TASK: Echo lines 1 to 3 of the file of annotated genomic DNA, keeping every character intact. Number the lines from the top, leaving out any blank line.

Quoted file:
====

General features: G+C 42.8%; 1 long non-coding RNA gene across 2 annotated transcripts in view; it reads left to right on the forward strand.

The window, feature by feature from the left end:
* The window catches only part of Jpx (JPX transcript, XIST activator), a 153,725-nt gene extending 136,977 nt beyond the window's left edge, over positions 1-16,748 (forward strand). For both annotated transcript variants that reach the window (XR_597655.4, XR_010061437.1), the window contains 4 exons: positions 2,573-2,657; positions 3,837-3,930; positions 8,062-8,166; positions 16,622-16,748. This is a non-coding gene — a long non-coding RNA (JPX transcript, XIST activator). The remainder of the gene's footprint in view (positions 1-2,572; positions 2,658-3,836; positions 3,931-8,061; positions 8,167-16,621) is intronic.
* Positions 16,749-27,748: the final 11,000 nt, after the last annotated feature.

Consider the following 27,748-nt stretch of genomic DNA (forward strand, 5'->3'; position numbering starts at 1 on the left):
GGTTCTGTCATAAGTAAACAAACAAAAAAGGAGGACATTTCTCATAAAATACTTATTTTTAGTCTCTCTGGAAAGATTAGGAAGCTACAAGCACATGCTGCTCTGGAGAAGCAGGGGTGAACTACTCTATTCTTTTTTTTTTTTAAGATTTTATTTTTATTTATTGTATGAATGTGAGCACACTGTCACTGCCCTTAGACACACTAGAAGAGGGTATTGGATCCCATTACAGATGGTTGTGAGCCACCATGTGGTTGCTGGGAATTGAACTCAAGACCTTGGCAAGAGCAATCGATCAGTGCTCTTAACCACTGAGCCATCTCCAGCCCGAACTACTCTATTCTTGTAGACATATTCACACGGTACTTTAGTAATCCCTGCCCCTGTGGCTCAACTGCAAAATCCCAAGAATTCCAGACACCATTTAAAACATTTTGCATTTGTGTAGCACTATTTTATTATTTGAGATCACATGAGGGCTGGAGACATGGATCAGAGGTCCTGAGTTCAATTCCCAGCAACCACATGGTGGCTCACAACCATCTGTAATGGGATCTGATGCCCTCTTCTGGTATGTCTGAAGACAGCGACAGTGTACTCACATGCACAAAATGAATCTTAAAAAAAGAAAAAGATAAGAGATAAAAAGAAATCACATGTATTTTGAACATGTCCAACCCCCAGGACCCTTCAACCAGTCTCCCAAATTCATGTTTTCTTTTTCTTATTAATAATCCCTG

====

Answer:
General features: G+C 42.8%; 1 long non-coding RNA gene across 2 annotated transcripts in view; it reads left to right on the forward strand.

The window, feature by feature from the left end:
* The window catches only part of Jpx (JPX transcript, XIST activator), a 153,725-nt gene extending 136,977 nt beyond the window's left edge, over positions 1-16,748 (forward strand). For both annotated transcript variants that reach the window (XR_597655.4, XR_010061437.1), the window contains 4 exons: positions 2,573-2,657; positions 3,837-3,930; positions 8,062-8,166; positions 16,622-16,748. This is a non-coding gene — a long non-coding RNA (JPX transcript, XIST activator). The remainder of the gene's footprint in view (positions 1-2,572; positions 2,658-3,836; positions 3,931-8,061; positions 8,167-16,621) is intronic.